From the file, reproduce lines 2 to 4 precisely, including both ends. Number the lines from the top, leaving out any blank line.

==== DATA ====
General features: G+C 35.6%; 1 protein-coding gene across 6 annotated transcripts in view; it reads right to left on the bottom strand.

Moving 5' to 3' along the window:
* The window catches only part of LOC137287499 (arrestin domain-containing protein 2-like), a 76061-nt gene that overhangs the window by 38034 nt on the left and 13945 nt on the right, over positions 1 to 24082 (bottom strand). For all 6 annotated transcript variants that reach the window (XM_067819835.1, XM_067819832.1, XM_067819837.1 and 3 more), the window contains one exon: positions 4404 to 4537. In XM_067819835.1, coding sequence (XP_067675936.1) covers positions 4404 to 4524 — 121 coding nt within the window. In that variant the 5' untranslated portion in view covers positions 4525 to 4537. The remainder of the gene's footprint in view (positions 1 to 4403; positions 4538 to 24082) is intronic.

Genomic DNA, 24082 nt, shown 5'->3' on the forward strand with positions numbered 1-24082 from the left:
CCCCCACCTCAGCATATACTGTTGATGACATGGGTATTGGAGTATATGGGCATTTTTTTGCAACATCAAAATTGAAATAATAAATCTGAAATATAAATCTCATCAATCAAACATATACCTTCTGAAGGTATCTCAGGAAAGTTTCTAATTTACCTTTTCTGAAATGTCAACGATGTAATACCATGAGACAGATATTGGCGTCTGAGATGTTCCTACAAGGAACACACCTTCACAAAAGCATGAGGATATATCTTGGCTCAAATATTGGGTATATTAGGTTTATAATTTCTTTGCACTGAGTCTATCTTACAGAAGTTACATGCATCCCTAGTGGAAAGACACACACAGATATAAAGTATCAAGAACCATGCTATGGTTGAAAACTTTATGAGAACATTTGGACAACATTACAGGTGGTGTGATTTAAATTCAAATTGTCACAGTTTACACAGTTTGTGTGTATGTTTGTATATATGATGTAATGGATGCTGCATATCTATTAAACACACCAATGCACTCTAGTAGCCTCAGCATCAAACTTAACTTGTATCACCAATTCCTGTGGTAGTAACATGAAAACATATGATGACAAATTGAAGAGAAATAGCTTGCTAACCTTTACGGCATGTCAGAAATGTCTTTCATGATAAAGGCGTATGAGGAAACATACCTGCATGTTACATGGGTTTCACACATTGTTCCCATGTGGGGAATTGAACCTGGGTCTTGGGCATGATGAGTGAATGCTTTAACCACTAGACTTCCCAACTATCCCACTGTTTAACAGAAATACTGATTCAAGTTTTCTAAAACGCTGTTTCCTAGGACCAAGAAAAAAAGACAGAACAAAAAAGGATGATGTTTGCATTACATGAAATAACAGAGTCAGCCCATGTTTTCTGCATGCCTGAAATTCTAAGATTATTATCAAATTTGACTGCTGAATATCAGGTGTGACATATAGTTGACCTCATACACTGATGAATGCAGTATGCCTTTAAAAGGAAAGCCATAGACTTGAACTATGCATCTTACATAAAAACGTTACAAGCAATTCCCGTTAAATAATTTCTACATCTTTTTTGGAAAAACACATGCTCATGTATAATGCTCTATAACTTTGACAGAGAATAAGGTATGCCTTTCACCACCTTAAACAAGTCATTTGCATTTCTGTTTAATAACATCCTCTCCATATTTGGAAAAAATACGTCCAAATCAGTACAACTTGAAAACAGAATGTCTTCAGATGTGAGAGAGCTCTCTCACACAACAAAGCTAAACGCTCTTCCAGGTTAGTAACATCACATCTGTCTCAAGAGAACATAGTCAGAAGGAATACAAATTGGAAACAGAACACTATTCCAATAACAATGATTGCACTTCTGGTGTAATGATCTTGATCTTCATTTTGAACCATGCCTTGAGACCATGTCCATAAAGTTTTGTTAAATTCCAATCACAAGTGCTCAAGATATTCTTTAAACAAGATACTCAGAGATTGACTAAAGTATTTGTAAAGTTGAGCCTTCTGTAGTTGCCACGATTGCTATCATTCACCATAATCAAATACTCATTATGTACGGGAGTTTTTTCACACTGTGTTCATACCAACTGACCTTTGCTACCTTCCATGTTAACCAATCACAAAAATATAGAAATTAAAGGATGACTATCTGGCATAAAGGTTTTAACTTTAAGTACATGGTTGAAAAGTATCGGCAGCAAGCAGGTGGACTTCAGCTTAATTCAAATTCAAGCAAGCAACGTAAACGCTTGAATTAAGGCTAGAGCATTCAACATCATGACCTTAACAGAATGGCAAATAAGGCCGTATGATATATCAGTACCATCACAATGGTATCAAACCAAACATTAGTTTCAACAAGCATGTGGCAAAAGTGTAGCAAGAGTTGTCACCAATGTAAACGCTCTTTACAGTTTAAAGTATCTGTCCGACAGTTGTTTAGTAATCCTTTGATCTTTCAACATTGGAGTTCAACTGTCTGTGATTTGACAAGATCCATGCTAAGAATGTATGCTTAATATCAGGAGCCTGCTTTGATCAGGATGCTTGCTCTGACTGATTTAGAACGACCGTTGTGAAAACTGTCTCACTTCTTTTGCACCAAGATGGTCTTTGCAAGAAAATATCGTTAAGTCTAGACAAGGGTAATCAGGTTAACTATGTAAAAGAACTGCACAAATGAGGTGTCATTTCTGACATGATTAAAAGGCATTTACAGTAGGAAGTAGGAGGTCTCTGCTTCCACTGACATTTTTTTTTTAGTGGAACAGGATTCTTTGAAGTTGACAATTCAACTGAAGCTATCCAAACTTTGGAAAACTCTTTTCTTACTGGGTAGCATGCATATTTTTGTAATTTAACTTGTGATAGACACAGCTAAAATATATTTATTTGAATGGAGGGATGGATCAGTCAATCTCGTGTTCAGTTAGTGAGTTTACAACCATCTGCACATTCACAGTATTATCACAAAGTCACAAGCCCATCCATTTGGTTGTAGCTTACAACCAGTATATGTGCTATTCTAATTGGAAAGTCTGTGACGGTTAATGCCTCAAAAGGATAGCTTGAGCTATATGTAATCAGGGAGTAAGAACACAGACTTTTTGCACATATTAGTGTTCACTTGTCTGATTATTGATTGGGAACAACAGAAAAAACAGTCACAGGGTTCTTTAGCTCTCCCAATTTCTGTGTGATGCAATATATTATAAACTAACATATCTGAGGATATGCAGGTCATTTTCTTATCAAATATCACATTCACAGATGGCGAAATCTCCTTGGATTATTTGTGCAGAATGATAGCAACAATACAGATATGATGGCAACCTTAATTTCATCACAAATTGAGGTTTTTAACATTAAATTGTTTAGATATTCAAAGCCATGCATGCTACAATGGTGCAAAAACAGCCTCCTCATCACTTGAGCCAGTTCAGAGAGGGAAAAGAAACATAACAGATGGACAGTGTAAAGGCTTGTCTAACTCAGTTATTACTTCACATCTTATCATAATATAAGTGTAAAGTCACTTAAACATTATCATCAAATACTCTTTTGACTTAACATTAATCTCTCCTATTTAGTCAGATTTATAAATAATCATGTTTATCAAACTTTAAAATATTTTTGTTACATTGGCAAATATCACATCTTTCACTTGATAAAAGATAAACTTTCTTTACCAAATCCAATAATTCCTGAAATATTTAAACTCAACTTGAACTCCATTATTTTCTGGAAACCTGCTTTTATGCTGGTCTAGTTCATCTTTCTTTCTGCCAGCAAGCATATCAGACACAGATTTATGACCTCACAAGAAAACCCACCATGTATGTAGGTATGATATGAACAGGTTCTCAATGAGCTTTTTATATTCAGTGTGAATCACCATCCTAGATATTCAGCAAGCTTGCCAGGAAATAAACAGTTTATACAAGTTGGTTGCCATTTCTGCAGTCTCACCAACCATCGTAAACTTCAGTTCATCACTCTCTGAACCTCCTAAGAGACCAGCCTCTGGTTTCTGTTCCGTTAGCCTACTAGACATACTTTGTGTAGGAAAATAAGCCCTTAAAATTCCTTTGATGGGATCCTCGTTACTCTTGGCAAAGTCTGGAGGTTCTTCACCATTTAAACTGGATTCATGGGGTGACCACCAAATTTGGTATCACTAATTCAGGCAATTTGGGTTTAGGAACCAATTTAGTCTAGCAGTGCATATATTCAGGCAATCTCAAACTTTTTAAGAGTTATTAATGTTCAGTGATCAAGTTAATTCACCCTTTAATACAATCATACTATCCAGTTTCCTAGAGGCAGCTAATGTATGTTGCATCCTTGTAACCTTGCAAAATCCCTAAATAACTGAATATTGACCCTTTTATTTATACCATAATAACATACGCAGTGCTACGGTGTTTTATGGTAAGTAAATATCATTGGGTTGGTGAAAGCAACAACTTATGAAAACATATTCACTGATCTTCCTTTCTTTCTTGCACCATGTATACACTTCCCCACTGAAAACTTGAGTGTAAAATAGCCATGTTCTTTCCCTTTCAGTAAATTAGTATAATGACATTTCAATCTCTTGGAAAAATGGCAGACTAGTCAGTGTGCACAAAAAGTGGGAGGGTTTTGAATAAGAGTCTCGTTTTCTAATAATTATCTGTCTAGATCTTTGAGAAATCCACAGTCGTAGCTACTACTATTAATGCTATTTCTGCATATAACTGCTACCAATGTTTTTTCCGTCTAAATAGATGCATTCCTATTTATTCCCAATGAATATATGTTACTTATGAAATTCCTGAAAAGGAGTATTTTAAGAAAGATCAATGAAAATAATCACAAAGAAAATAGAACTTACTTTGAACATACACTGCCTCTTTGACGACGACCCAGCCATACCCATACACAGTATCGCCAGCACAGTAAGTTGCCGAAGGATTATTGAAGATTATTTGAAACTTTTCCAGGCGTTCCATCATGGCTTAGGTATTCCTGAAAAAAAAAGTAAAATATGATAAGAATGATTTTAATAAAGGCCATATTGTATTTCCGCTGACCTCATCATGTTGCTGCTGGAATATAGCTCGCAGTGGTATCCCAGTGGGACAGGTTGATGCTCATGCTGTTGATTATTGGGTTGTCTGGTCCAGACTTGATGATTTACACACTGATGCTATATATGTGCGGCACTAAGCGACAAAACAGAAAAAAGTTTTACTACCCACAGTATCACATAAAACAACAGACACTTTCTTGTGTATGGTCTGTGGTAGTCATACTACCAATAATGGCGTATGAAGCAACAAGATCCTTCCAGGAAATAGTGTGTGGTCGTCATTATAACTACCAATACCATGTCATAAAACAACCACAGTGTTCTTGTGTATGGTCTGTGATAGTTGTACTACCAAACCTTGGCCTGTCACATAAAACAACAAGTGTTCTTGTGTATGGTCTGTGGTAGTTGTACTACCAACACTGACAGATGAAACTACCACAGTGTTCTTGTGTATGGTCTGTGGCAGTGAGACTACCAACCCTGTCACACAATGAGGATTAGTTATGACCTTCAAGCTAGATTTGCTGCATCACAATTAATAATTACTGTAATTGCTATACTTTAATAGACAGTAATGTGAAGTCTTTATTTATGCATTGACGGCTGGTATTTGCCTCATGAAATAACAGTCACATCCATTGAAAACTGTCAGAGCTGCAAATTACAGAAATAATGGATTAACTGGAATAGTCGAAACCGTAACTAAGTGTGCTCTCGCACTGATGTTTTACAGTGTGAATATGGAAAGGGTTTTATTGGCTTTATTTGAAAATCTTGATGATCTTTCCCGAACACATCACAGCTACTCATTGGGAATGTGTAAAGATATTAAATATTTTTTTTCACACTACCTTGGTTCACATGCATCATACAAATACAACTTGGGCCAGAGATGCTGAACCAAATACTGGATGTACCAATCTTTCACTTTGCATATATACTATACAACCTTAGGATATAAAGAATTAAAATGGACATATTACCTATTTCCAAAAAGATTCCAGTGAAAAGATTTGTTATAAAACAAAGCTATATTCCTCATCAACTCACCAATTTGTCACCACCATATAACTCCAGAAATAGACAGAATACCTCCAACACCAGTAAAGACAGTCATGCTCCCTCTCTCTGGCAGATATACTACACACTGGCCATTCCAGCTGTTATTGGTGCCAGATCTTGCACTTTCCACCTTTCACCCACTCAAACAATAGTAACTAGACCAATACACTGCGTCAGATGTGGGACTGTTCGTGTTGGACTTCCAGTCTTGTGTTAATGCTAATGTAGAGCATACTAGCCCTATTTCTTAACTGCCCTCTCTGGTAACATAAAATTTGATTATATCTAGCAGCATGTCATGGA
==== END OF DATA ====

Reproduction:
Moving 5' to 3' along the window:
* The window catches only part of LOC137287499 (arrestin domain-containing protein 2-like), a 76061-nt gene that overhangs the window by 38034 nt on the left and 13945 nt on the right, over positions 1 to 24082 (bottom strand). For all 6 annotated transcript variants that reach the window (XM_067819835.1, XM_067819832.1, XM_067819837.1 and 3 more), the window contains one exon: positions 4404 to 4537. In XM_067819835.1, coding sequence (XP_067675936.1) covers positions 4404 to 4524 — 121 coding nt within the window. In that variant the 5' untranslated portion in view covers positions 4525 to 4537. The remainder of the gene's footprint in view (positions 1 to 4403; positions 4538 to 24082) is intronic.

Genomic DNA, 24082 nt, shown 5'->3' on the forward strand with positions numbered 1-24082 from the left: